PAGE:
Parliamentary Privilege First Report

Letter from the Chairman to the Minister heading each government department

  As you know, the Joint Committee on Parliamentary Privilege was appointed earlier this session to review all aspects of parliamentary privilege. We are now considering a draft report. One of the report's themes is that absolute privilege, which provides complete immunity from any action by the courts, should be no greater than is necessary for Parliament to function effectively.

  The Parliamentary Papers Act 1840 makes an important extension to parliamentary privilege by giving absolute privilege to any document published by order of either House. At present House of Commons printing orders are made as a matter of course for certain categories of document which departments are required to lay before Parliament. The Joint Committee is concerned to identify the criteria according to which the House of Commons should give or withhold its consent to such printing orders.

  One such criterion might be the public interest. The Joint Committee understands why departments might wish to give certain categories of document the protection of absolute privilege, for instance, to safeguard against suits for defamation. The Joint Committee also understands why departments believe that it is appropriate that certain documents which owe their existence to the House of Commons financial duties and constitutional status should be ordered to be printed by the House. But it is not clear why such documents need or should enjoy absolute privilege. Could absolute legal protection be safely removed from some of the categories of document or from all the documents which your department lays before the House? We also wish to identify any other criteria which departments believe are relevant to the House's decision to order a document to be printed.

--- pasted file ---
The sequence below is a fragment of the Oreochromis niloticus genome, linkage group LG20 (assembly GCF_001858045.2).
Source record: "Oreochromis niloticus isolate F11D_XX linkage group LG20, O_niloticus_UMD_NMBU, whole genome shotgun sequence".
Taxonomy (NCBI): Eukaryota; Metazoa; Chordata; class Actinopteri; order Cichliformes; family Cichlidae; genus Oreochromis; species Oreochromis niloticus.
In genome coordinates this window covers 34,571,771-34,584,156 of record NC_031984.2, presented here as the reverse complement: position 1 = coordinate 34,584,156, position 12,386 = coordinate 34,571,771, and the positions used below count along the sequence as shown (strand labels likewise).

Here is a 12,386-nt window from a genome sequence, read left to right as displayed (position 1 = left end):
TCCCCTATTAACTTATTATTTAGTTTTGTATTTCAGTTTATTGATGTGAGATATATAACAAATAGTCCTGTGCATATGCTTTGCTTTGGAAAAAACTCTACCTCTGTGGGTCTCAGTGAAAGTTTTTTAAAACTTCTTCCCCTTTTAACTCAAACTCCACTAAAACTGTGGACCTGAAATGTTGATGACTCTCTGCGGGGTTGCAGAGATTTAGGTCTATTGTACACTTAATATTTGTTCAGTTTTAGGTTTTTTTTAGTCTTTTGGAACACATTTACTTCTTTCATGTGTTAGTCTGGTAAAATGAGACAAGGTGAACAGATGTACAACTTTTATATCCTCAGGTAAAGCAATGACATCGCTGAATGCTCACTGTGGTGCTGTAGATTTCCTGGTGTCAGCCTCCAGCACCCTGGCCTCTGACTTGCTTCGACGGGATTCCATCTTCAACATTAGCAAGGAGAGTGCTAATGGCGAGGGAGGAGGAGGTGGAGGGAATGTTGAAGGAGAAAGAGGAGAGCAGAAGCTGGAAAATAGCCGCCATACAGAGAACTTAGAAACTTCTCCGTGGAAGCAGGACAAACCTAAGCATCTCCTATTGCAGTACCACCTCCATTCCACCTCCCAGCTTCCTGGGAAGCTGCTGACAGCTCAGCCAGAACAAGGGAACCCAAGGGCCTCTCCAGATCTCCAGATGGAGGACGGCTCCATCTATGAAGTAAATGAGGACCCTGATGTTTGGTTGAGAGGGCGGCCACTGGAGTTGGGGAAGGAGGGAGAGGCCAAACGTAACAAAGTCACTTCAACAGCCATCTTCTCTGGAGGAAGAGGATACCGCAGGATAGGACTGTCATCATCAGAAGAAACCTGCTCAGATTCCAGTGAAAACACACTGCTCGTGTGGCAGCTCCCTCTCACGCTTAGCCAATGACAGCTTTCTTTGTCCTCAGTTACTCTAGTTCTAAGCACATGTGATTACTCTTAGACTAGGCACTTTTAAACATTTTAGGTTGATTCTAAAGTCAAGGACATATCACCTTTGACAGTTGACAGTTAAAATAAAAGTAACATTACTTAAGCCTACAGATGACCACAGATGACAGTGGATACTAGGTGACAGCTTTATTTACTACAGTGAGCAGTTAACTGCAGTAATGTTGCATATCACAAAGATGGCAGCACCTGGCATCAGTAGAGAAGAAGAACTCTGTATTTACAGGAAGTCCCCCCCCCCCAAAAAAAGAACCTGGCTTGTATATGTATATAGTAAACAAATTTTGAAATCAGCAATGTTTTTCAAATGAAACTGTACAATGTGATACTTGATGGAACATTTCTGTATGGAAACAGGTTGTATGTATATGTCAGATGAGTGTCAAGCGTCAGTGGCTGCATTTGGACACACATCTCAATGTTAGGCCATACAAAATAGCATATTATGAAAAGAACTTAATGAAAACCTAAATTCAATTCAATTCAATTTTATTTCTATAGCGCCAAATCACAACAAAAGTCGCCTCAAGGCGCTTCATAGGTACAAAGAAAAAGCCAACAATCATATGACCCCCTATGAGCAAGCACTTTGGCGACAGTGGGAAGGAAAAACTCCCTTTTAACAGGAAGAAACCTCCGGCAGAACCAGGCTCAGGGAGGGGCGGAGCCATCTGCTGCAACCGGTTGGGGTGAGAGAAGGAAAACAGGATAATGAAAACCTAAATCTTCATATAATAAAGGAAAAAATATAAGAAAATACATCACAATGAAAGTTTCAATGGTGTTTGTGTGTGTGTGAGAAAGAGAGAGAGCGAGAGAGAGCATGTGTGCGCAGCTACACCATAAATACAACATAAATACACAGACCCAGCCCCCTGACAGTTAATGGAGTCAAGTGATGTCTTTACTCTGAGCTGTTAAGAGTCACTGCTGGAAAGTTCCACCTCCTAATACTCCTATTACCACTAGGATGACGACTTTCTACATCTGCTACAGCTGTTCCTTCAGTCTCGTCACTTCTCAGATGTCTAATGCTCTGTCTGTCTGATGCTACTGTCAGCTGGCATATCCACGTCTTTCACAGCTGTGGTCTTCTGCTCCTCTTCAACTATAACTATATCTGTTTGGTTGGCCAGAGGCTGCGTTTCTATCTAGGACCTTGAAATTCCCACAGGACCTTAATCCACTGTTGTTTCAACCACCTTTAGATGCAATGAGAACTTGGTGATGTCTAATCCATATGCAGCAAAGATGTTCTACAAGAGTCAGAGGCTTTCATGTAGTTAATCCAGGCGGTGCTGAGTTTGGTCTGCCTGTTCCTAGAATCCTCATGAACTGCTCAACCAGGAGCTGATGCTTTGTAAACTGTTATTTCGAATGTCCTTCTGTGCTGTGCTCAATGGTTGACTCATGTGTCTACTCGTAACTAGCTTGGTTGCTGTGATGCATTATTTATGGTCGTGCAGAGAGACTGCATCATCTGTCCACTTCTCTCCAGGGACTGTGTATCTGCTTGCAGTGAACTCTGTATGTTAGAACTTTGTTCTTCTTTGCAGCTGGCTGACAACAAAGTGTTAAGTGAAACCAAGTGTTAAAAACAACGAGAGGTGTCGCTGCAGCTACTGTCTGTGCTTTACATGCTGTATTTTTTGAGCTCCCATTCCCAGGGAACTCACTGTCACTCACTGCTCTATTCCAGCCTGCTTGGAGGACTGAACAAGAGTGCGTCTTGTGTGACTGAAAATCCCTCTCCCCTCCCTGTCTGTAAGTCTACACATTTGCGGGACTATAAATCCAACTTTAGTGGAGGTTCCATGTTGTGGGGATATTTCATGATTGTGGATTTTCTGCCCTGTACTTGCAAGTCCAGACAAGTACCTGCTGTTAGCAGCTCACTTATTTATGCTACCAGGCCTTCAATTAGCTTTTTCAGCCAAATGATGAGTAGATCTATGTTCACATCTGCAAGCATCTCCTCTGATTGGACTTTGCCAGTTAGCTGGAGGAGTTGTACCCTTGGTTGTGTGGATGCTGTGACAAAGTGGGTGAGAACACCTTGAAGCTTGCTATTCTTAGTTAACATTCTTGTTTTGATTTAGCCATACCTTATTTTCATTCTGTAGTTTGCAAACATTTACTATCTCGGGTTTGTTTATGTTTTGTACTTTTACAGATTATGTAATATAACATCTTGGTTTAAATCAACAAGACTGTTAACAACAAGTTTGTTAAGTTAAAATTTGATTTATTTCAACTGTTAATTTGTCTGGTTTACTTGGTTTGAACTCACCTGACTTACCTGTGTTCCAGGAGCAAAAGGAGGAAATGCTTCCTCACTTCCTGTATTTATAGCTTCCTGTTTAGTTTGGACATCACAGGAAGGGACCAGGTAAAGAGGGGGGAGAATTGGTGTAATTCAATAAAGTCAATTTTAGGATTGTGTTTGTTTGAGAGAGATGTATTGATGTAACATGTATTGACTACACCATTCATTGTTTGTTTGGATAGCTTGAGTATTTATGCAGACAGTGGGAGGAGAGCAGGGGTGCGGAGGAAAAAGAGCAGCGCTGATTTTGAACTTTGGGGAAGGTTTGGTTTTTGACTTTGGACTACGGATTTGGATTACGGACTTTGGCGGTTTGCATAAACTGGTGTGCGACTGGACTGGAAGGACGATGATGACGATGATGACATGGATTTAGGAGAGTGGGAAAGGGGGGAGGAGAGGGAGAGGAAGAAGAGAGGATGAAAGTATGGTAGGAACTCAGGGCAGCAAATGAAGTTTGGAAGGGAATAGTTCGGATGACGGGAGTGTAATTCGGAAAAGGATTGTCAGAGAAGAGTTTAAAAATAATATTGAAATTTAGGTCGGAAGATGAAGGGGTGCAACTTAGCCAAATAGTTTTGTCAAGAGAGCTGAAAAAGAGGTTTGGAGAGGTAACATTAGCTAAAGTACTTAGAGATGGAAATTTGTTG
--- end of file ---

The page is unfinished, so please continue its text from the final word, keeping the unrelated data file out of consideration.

The Committee would be very grateful if you could reply to this letter by 19 November, as we are keen to finalise our report as soon as possible.

Nicholls of Birkenhead, Chairman

29 October 1998

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